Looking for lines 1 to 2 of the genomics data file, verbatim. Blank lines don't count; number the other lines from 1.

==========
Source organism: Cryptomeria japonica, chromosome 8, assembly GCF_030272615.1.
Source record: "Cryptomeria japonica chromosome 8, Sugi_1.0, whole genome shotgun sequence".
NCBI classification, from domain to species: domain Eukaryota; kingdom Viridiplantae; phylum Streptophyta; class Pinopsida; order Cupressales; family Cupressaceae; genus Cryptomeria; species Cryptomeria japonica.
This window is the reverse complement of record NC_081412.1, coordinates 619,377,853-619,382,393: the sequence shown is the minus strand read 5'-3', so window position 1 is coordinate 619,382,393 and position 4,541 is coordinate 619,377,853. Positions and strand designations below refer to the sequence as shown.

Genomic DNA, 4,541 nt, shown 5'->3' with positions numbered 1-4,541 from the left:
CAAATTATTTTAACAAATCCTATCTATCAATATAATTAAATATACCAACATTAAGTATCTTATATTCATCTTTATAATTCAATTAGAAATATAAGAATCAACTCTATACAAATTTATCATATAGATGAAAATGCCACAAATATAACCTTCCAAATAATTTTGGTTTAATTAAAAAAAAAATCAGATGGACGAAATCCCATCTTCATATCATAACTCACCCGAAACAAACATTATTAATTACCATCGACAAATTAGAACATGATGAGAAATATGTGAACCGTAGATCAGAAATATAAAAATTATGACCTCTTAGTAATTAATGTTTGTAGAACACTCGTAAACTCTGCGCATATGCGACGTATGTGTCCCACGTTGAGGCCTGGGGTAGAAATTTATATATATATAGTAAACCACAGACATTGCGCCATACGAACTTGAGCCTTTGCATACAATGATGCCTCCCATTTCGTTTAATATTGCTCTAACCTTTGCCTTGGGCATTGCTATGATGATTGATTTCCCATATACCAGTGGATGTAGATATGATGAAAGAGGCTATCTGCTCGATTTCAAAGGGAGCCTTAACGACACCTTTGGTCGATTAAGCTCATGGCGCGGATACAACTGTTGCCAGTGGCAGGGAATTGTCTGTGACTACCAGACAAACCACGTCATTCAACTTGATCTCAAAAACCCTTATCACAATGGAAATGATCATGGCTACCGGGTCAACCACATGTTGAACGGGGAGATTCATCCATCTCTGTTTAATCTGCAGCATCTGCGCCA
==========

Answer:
Source organism: Cryptomeria japonica, chromosome 8, assembly GCF_030272615.1.
Source record: "Cryptomeria japonica chromosome 8, Sugi_1.0, whole genome shotgun sequence".